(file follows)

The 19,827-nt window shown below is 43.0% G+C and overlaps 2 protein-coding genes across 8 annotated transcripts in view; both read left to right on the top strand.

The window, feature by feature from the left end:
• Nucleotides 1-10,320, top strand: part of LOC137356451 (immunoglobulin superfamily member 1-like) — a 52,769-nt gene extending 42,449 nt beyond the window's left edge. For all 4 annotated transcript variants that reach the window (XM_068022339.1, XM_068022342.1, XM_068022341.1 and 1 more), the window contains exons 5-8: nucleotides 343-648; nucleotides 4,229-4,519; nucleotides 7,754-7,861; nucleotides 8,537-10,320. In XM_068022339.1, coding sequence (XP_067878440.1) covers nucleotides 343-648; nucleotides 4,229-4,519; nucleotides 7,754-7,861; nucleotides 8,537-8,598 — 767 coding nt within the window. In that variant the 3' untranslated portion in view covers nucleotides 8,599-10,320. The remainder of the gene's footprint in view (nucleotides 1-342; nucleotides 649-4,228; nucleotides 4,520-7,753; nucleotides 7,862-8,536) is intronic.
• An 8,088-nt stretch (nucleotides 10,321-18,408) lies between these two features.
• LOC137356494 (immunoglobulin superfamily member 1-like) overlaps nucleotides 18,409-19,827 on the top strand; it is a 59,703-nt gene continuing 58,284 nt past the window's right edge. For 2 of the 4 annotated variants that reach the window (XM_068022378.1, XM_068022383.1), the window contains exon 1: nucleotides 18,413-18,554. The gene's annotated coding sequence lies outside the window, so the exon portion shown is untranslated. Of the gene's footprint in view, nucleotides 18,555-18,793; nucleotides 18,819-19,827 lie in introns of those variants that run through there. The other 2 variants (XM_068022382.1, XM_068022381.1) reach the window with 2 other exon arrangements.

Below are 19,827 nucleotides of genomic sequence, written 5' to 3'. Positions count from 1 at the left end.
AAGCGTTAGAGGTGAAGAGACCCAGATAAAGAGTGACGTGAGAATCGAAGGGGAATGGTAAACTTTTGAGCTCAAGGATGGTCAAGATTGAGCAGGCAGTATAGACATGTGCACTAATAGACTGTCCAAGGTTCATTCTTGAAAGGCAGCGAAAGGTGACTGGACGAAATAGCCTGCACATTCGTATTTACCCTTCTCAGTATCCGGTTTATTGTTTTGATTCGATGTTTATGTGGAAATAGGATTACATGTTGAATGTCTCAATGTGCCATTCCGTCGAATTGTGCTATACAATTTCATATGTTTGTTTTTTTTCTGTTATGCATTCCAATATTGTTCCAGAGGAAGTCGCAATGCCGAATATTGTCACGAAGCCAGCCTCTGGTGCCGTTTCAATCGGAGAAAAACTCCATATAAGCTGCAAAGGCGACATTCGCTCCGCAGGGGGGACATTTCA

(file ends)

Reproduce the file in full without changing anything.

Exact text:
The 19,827-nt window shown below is 43.0% G+C and overlaps 2 protein-coding genes across 8 annotated transcripts in view; both read left to right on the top strand.

The window, feature by feature from the left end:
• Nucleotides 1-10,320, top strand: part of LOC137356451 (immunoglobulin superfamily member 1-like) — a 52,769-nt gene extending 42,449 nt beyond the window's left edge. For all 4 annotated transcript variants that reach the window (XM_068022339.1, XM_068022342.1, XM_068022341.1 and 1 more), the window contains exons 5-8: nucleotides 343-648; nucleotides 4,229-4,519; nucleotides 7,754-7,861; nucleotides 8,537-10,320. In XM_068022339.1, coding sequence (XP_067878440.1) covers nucleotides 343-648; nucleotides 4,229-4,519; nucleotides 7,754-7,861; nucleotides 8,537-8,598 — 767 coding nt within the window. In that variant the 3' untranslated portion in view covers nucleotides 8,599-10,320. The remainder of the gene's footprint in view (nucleotides 1-342; nucleotides 649-4,228; nucleotides 4,520-7,753; nucleotides 7,862-8,536) is intronic.
• An 8,088-nt stretch (nucleotides 10,321-18,408) lies between these two features.
• LOC137356494 (immunoglobulin superfamily member 1-like) overlaps nucleotides 18,409-19,827 on the top strand; it is a 59,703-nt gene continuing 58,284 nt past the window's right edge. For 2 of the 4 annotated variants that reach the window (XM_068022378.1, XM_068022383.1), the window contains exon 1: nucleotides 18,413-18,554. The gene's annotated coding sequence lies outside the window, so the exon portion shown is untranslated. Of the gene's footprint in view, nucleotides 18,555-18,793; nucleotides 18,819-19,827 lie in introns of those variants that run through there. The other 2 variants (XM_068022382.1, XM_068022381.1) reach the window with 2 other exon arrangements.

Below are 19,827 nucleotides of genomic sequence, written 5' to 3'. Positions count from 1 at the left end.
AAGCGTTAGAGGTGAAGAGACCCAGATAAAGAGTGACGTGAGAATCGAAGGGGAATGGTAAACTTTTGAGCTCAAGGATGGTCAAGATTGAGCAGGCAGTATAGACATGTGCACTAATAGACTGTCCAAGGTTCATTCTTGAAAGGCAGCGAAAGGTGACTGGACGAAATAGCCTGCACATTCGTATTTACCCTTCTCAGTATCCGGTTTATTGTTTTGATTCGATGTTTATGTGGAAATAGGATTACATGTTGAATGTCTCAATGTGCCATTCCGTCGAATTGTGCTATACAATTTCATATGTTTGTTTTTTTTCTGTTATGCATTCCAATATTGTTCCAGAGGAAGTCGCAATGCCGAATATTGTCACGAAGCCAGCCTCTGGTGCCGTTTCAATCGGAGAAAAACTCCATATAAGCTGCAAAGGCGACATTCGCTCCGCAGGGGGGACATTTCA